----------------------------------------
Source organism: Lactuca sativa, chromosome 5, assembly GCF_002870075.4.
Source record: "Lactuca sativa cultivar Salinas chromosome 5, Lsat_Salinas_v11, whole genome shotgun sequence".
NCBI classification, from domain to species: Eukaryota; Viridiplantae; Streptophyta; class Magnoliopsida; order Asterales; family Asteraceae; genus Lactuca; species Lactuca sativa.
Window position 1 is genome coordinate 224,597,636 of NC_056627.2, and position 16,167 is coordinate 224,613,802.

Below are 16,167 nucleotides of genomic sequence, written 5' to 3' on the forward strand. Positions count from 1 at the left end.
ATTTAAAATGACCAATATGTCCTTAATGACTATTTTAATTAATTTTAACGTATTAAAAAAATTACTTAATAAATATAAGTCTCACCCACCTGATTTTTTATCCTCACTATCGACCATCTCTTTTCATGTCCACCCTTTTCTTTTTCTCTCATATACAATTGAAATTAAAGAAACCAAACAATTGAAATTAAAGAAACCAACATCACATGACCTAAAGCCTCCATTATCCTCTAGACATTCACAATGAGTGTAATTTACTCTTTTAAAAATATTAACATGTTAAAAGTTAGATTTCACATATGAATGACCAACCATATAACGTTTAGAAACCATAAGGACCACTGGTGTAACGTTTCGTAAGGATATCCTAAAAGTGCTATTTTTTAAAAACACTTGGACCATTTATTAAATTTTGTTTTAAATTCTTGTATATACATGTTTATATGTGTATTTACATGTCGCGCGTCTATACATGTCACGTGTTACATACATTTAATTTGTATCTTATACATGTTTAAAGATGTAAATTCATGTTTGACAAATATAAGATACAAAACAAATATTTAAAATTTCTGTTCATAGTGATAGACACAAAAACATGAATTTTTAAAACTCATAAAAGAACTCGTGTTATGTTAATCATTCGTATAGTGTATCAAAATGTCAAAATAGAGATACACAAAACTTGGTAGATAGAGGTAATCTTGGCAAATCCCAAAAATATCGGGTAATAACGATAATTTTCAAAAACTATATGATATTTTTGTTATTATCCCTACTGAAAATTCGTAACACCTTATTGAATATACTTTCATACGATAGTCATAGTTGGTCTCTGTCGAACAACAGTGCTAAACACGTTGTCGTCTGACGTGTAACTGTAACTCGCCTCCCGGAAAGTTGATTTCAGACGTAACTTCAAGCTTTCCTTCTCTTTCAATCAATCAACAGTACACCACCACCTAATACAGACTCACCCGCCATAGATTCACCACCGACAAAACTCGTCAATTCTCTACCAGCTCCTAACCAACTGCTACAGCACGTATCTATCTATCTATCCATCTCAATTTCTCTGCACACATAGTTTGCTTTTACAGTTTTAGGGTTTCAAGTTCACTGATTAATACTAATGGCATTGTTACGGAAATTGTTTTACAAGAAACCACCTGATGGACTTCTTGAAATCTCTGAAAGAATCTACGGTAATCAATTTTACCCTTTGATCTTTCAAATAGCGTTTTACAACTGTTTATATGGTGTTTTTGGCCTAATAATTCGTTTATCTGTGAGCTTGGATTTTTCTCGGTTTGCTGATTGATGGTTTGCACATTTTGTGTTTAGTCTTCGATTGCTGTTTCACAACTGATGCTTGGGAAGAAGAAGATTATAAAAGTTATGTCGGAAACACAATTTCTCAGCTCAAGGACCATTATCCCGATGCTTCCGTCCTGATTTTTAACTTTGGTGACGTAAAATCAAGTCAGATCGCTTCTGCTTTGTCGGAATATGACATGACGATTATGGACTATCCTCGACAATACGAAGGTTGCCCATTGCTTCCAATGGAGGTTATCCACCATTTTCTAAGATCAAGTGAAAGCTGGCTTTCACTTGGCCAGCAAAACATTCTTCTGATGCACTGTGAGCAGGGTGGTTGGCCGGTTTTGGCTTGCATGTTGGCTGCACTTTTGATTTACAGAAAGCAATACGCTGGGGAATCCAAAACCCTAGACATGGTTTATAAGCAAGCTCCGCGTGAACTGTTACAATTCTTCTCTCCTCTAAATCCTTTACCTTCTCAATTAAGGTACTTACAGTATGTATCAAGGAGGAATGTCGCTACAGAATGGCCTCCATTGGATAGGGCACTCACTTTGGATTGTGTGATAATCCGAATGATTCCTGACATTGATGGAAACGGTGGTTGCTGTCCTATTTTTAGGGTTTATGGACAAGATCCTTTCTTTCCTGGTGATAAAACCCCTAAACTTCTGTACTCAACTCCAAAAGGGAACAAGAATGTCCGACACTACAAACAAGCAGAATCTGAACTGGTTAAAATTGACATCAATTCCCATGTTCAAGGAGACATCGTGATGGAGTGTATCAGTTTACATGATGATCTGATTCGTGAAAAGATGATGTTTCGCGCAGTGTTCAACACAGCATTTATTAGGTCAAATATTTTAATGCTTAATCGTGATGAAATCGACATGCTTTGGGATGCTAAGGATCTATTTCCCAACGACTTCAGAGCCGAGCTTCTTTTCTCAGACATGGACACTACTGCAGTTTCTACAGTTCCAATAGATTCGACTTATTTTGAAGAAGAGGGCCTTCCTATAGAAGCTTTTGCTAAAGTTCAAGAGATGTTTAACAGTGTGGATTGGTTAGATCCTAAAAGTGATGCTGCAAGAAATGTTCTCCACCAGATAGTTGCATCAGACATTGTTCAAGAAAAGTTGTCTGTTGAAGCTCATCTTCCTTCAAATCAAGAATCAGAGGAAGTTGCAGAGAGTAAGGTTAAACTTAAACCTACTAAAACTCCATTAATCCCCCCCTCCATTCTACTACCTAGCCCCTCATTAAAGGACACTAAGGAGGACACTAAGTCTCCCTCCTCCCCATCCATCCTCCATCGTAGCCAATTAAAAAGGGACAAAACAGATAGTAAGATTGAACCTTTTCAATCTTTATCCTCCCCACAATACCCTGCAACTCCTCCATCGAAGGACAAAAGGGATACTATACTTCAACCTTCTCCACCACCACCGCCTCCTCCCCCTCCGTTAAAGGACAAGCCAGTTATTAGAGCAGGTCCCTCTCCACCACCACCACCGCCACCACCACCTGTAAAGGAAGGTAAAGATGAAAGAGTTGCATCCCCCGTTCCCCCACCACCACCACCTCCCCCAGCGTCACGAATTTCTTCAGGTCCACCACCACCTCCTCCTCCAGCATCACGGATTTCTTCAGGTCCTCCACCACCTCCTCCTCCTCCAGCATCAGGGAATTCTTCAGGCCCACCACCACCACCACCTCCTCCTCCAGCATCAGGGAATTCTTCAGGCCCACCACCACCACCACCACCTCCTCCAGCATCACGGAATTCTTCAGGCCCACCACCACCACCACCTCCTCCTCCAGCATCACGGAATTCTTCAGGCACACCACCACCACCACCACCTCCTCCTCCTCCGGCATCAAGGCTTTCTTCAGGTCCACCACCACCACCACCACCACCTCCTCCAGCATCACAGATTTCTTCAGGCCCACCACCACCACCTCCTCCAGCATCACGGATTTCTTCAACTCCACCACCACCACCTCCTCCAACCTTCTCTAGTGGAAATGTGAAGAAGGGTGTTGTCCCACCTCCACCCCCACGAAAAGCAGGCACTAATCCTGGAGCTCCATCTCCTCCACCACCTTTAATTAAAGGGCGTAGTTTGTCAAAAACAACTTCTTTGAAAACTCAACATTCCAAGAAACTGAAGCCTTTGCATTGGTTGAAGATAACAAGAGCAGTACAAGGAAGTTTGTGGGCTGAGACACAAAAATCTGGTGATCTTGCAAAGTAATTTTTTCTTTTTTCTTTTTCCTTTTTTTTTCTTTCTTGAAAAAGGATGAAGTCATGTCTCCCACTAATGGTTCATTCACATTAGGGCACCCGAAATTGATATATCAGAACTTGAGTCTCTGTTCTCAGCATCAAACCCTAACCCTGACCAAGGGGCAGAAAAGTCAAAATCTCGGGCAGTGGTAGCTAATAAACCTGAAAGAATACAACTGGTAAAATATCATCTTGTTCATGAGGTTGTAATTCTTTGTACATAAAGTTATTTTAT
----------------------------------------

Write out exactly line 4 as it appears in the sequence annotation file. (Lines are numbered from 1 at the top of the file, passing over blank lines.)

Window position 1 is genome coordinate 224,597,636 of NC_056627.2, and position 16,167 is coordinate 224,613,802.